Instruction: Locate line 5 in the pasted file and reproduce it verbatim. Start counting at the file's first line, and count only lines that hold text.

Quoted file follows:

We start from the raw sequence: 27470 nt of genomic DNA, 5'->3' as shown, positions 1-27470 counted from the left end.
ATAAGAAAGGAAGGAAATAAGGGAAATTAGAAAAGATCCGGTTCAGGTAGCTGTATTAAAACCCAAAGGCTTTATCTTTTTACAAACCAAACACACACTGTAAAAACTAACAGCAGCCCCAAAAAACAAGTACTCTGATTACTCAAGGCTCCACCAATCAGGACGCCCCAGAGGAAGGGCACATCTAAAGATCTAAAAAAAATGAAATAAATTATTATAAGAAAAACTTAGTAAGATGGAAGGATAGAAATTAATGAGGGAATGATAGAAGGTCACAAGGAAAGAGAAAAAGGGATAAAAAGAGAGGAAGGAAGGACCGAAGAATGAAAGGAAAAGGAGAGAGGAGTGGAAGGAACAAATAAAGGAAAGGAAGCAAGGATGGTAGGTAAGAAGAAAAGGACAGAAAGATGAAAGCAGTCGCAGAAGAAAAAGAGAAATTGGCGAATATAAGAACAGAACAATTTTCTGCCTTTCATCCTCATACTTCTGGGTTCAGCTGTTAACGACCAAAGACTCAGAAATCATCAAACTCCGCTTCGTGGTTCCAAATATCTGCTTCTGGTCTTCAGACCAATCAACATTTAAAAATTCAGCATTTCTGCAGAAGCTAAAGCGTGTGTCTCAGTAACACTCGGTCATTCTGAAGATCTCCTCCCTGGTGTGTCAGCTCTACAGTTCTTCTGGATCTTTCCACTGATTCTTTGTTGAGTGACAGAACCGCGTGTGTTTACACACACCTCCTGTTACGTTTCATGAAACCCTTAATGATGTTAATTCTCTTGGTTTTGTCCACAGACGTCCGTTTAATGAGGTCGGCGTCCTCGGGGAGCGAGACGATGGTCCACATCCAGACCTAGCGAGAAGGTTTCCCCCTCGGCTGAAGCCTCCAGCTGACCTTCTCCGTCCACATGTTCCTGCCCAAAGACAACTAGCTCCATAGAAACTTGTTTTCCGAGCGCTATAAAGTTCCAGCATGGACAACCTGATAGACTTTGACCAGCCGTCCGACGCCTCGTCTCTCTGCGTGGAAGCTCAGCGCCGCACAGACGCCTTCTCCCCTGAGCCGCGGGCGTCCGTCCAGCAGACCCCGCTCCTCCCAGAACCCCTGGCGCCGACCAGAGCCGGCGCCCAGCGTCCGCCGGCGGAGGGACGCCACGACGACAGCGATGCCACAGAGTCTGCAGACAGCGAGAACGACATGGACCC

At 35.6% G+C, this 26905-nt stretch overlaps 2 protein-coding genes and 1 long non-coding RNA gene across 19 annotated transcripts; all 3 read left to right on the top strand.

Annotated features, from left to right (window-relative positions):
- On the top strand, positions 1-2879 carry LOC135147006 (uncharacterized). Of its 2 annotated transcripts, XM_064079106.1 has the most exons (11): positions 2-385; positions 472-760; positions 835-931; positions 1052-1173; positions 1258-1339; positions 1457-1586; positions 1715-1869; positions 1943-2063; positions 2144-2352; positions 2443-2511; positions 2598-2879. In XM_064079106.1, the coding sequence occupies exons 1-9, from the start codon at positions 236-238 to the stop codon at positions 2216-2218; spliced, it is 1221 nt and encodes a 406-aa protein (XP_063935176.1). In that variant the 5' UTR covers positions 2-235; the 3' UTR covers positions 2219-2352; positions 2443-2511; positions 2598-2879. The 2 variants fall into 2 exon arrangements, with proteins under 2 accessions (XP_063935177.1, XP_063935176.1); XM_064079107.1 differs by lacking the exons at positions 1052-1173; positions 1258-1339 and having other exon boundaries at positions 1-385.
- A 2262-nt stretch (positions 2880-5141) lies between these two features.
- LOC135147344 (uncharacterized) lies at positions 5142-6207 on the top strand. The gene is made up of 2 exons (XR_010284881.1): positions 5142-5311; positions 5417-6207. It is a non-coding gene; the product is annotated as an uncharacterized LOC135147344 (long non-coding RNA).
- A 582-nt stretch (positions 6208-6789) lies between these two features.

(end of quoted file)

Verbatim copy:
- On the top strand, positions 1-2879 carry LOC135147006 (uncharacterized). Of its 2 annotated transcripts, XM_064079106.1 has the most exons (11): positions 2-385; positions 472-760; positions 835-931; positions 1052-1173; positions 1258-1339; positions 1457-1586; positions 1715-1869; positions 1943-2063; positions 2144-2352; positions 2443-2511; positions 2598-2879. In XM_064079106.1, the coding sequence occupies exons 1-9, from the start codon at positions 236-238 to the stop codon at positions 2216-2218; spliced, it is 1221 nt and encodes a 406-aa protein (XP_063935176.1). In that variant the 5' UTR covers positions 2-235; the 3' UTR covers positions 2219-2352; positions 2443-2511; positions 2598-2879. The 2 variants fall into 2 exon arrangements, with proteins under 2 accessions (XP_063935177.1, XP_063935176.1); XM_064079107.1 differs by lacking the exons at positions 1052-1173; positions 1258-1339 and having other exon boundaries at positions 1-385.